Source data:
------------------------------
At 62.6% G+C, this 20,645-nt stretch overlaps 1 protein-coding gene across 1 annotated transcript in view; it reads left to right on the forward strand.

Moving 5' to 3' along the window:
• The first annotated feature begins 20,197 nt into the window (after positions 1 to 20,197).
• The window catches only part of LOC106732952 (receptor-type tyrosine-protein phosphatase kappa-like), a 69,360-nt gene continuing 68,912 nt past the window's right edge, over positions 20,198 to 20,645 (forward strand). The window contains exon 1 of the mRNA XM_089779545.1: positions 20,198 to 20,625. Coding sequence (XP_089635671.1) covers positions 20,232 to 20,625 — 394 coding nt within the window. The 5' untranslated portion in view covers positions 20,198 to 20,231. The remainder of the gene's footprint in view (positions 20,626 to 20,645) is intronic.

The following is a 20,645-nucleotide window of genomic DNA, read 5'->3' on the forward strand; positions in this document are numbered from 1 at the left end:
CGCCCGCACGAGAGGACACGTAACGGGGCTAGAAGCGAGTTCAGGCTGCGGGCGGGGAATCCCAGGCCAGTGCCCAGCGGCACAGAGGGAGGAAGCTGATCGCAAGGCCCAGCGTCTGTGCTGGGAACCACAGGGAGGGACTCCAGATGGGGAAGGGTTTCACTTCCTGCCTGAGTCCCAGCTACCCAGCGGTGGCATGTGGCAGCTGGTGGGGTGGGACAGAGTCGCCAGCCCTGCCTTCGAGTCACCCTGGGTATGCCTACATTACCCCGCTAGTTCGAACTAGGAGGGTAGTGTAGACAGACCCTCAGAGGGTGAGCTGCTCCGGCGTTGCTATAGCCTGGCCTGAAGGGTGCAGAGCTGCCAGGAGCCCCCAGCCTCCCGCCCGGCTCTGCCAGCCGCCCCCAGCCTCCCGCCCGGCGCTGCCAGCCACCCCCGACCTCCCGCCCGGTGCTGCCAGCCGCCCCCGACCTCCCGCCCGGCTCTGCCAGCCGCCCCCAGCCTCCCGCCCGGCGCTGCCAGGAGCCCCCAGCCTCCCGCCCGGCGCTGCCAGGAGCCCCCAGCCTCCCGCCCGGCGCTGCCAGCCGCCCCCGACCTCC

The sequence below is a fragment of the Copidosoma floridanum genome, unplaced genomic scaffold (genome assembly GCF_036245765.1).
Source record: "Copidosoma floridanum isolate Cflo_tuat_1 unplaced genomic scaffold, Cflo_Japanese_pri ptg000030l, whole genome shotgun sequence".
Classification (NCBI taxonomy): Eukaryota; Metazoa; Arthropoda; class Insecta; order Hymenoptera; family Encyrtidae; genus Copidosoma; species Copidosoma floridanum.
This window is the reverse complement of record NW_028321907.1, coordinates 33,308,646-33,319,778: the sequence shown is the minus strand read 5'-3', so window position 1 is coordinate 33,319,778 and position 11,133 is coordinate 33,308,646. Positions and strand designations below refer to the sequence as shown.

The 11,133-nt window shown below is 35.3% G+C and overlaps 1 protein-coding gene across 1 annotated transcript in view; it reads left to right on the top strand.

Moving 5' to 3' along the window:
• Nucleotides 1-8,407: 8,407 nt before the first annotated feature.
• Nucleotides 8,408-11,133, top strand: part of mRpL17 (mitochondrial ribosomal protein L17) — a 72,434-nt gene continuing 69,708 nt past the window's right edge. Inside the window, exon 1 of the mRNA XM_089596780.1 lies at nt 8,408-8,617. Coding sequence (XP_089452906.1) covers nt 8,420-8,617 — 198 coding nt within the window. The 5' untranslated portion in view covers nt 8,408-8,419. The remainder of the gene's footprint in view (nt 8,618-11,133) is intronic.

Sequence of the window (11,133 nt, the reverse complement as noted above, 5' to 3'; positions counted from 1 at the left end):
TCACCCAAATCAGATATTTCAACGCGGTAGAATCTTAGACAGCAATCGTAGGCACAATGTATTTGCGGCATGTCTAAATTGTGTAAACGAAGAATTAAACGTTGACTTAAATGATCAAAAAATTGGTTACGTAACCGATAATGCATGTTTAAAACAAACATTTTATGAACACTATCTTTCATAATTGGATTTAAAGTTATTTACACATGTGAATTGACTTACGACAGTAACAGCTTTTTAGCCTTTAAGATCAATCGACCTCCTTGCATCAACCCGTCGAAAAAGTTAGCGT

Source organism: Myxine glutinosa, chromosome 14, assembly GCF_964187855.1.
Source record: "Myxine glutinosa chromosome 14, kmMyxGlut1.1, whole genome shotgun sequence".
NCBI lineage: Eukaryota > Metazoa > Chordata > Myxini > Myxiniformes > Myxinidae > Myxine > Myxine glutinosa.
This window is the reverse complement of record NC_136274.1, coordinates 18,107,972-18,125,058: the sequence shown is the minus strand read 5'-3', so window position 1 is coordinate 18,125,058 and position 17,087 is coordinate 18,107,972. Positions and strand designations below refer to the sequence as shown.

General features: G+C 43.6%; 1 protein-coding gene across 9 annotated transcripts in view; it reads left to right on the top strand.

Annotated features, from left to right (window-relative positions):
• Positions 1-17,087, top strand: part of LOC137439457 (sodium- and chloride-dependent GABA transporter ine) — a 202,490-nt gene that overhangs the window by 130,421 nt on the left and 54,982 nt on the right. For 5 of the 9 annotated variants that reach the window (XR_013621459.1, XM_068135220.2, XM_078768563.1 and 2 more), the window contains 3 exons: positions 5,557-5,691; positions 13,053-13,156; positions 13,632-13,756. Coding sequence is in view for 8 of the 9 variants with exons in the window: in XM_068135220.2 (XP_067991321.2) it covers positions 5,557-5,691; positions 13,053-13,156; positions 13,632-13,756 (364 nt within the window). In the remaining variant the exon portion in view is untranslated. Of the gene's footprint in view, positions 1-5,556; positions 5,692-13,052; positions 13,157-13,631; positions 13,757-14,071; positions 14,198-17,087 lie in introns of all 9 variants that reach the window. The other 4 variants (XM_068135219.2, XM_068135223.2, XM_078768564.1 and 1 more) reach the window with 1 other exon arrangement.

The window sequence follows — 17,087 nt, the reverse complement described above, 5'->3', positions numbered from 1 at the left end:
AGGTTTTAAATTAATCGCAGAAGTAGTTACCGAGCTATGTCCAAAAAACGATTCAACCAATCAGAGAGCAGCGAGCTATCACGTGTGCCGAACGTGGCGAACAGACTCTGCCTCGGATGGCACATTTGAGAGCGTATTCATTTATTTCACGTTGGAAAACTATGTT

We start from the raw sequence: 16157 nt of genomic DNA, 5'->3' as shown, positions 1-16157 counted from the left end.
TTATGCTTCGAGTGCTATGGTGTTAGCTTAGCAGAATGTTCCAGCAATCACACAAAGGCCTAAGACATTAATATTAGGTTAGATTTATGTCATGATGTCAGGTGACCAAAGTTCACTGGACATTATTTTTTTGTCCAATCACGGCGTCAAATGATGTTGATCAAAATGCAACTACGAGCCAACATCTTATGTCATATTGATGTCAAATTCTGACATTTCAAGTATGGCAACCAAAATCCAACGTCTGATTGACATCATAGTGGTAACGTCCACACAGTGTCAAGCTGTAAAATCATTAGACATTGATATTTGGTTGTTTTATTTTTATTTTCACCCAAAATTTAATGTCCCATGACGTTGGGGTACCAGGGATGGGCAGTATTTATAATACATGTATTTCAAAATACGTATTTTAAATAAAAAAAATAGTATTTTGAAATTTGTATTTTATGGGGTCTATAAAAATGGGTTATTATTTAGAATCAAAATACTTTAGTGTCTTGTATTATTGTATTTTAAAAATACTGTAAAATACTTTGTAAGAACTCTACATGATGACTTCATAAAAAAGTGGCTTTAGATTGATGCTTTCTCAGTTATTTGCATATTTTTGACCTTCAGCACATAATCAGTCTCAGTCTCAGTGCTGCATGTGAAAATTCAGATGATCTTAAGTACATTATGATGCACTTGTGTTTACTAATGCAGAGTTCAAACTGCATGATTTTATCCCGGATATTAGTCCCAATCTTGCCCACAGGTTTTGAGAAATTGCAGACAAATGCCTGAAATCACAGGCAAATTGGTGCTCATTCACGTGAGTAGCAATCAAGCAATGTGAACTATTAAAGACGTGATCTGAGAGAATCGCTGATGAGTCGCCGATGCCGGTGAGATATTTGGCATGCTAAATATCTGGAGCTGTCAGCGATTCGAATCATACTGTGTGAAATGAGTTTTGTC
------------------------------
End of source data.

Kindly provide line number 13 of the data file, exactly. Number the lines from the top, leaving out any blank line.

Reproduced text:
• Nucleotides 1-8,407: 8,407 nt before the first annotated feature.